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Johannesburg - Why has Bruce Koloane, the man the government says orchestrated the landing of a private jet at Air Force Base Waterkloof, been let off with a slap on the wrist, and why has he not been called as a witness in the state’s case against the military officials still facing charges?
“I should think the most obvious conclusion is that the man is being protected, and the question is, why?” the lawyer for the five air force officials facing a military tribunal over their alleged role in the Guptagate scandal said yesterday.
Pikkie Greeff, also the spokesman for the SA National Defence Union, said that by Koloane’s own admission, and according to the findings of the task team appointed to investigate the debacle, the former chief of state protocol committed fraud.
“… this man committed fraud, because that’s what it is, in order to do a personal favour to people, and that favour essentially came down to breaking a whole host of sections of the Defence Act in terms of trespassing on military premises, breaking national security, placing that at risk, and so on.
“So there’s a whole host of criminal offences that flow from the doing of this favour. Oddly, he’s not being prosecuted for it,” said Greeff.
Koloane was reported in August to have pleaded guilty to charges including abusing state diplomatic channels by facilitating an illegal request for the Jet Airways aircraft carrying wedding guests of the powerful Gupta family to land at the base, misrepresenting facts to facilitate the illegal landing, and compromising the processes and procedures of the International Relations and Co-operation Department, where he was the chief of state protocol.
He was demoted and served with a final warning.
Greeff said the public were being asked to believe the government was “perfectly comfortable with retaining him in their employ, in the same department, despite this massive breach of trust and despite prima facie criminal offences being committed by him”.
“How likely is that?”
Greeff was commenting after Lieutenant-Colonel Christine Anderson, the woman accused in the government task team’s report of colluding with Koloane to facilitate the landing, said in a sworn affidavit that the former top diplomat had told her President Jacob Zuma had been aware of the plan, and had personally inquired about progress shortly before the wedding.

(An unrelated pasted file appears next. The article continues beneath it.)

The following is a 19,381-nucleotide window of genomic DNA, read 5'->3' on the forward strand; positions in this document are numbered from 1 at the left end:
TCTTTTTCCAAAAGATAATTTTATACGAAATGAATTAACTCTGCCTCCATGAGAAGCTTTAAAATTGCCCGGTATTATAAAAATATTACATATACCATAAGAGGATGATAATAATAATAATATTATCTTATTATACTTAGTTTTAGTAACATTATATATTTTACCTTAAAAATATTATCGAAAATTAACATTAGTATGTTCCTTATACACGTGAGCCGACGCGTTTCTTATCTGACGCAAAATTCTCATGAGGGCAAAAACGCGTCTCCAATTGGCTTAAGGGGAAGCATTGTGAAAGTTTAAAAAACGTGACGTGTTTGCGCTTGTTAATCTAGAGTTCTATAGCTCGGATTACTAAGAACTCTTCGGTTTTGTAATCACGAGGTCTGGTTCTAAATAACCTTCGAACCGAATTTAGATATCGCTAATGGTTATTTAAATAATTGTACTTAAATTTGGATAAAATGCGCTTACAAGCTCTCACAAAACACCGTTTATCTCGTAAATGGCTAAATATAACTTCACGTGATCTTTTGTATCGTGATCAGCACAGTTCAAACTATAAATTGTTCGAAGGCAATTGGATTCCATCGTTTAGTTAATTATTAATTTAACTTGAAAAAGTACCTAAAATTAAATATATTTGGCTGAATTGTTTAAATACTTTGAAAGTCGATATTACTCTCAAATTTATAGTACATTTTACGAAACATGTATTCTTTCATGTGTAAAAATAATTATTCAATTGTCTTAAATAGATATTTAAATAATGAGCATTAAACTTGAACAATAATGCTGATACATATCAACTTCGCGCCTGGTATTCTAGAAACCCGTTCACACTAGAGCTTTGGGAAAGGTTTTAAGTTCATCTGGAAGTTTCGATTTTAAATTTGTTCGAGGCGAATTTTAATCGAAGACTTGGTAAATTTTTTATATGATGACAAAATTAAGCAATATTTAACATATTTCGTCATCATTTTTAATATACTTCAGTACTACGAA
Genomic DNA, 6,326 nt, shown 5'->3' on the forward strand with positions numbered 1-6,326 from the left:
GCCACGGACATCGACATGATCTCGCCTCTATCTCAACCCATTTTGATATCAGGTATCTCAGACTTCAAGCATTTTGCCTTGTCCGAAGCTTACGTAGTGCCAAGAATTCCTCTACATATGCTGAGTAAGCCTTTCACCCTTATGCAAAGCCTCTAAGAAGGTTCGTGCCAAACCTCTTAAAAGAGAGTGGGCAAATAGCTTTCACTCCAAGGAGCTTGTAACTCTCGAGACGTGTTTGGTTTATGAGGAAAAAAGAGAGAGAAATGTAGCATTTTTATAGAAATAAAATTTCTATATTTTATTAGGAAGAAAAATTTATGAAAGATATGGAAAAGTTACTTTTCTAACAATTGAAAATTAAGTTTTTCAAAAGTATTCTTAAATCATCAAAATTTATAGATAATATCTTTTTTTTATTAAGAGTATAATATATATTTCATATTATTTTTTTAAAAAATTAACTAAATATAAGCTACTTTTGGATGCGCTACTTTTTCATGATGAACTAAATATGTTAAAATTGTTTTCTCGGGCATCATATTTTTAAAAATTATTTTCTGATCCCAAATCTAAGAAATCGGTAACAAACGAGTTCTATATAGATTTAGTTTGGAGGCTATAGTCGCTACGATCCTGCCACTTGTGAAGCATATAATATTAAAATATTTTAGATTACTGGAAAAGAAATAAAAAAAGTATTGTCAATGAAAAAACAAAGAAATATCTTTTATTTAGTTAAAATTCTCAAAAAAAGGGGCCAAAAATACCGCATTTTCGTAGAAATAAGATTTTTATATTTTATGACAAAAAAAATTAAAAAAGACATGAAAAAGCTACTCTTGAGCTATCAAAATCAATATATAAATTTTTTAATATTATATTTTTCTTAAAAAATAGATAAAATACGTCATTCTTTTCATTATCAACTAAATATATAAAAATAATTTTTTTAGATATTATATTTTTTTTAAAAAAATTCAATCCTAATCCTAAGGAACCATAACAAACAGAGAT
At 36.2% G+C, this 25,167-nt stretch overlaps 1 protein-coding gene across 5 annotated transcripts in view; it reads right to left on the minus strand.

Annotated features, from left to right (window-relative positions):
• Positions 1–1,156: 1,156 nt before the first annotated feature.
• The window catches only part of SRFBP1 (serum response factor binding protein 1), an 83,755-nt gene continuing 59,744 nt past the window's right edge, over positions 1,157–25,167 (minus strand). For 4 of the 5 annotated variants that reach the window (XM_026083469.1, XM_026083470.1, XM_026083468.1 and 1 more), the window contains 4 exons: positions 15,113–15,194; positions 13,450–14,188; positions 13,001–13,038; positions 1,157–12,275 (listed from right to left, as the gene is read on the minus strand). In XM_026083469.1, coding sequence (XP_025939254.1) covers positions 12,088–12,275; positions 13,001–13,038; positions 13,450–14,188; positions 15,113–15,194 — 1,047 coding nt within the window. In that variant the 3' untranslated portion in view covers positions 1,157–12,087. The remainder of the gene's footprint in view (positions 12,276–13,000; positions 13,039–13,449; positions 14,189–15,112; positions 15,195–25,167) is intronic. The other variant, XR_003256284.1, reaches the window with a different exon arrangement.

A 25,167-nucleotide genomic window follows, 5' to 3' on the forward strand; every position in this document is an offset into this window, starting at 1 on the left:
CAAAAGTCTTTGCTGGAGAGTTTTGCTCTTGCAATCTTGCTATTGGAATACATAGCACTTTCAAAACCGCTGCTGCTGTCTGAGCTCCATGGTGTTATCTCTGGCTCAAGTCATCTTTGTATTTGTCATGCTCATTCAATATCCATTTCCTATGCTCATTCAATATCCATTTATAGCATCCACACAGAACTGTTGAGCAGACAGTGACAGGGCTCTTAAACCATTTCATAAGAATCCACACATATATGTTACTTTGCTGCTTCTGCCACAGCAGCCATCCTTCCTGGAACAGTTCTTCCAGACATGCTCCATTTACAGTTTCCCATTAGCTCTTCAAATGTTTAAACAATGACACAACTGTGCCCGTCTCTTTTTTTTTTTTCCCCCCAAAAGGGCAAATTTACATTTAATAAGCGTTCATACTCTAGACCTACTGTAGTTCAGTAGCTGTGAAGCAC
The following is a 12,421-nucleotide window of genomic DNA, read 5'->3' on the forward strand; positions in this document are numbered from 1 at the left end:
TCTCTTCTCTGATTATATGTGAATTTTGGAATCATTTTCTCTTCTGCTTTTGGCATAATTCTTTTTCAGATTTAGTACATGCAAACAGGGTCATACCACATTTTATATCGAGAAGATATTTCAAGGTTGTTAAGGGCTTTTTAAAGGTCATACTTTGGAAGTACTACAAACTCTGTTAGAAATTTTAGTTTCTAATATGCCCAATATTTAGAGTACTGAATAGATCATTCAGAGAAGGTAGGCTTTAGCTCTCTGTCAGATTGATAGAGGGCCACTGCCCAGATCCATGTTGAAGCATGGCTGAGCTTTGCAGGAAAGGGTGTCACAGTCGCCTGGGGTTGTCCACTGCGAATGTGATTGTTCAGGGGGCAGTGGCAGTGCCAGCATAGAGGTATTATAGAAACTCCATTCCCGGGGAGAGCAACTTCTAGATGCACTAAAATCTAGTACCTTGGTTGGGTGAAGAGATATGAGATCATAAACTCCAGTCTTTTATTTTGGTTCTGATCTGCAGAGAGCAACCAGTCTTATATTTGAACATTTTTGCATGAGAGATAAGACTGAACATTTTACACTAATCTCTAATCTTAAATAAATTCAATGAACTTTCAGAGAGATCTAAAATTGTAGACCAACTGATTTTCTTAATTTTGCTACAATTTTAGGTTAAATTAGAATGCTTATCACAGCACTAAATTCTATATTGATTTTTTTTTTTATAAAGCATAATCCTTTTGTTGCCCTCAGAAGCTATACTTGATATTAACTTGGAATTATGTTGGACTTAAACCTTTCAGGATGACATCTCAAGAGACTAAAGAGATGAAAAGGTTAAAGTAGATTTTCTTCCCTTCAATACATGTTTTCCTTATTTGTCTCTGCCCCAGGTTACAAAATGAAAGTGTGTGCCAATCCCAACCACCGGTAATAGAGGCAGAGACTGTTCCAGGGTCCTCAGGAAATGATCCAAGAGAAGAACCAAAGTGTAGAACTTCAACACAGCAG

Greeff hit back at Presidency spokesman Mac Maharaj, who has poured scorn on the affidavit, which he called “hearsay”.
“I think Mac is missing the plot. Colonel Anderson is not saying as a fact that Zuma spoke to Koloane about the flight. She’s merely saying under oath what Koloane told her,” Greeff said.
It would be hearsay if she had said she had heard Koloane had spoken to the president.
“So I don’t know why Mac gets so defensive about it, and berates the entire affidavit as false.
“The fact of the matter is he’s got no proof that Koloane did not speak to Anderson, he’s got no proof that Koloane did not tell her this and thirdly, his own spinning suggests that Koloane admitted on at least two occasions to lying to Anderson and everybody else in using Zuma’s name.
“So he’s contradicting himself,” Greeff said.
Greeff had earlier tweeted in response to Maharaj’s comments on radio yesterday morning: “Uncle Mac does not know that there is far more evidence than an affidavit. Smile and wave Mac, there is a bus right behind you.”
Asked whether this meant there was more evidence to come, he said: “Yes, there is.”
He said to prove Anderson had colluded with Koloane, the state would have to show she had known Zuma was not aware of the plan, that she and Koloane had been on “a frolic of their own”, and that she had influenced colleagues at headquarters to act in accordance with misleading information.
“Now if they don’t call Koloane, then how on Earth are they going to show that, because he’s obviously the vital witness in this whole issue.”
Even if Koloane was called, he could stick to his version that he had lied and name-dropped, in which case Anderson and her co-accused would be in the clear as it would show they had been misled. Or he would go back on his admission that he had lied, and say Zuma knew about it.
“That would put our officers in the clear anyway,” he said.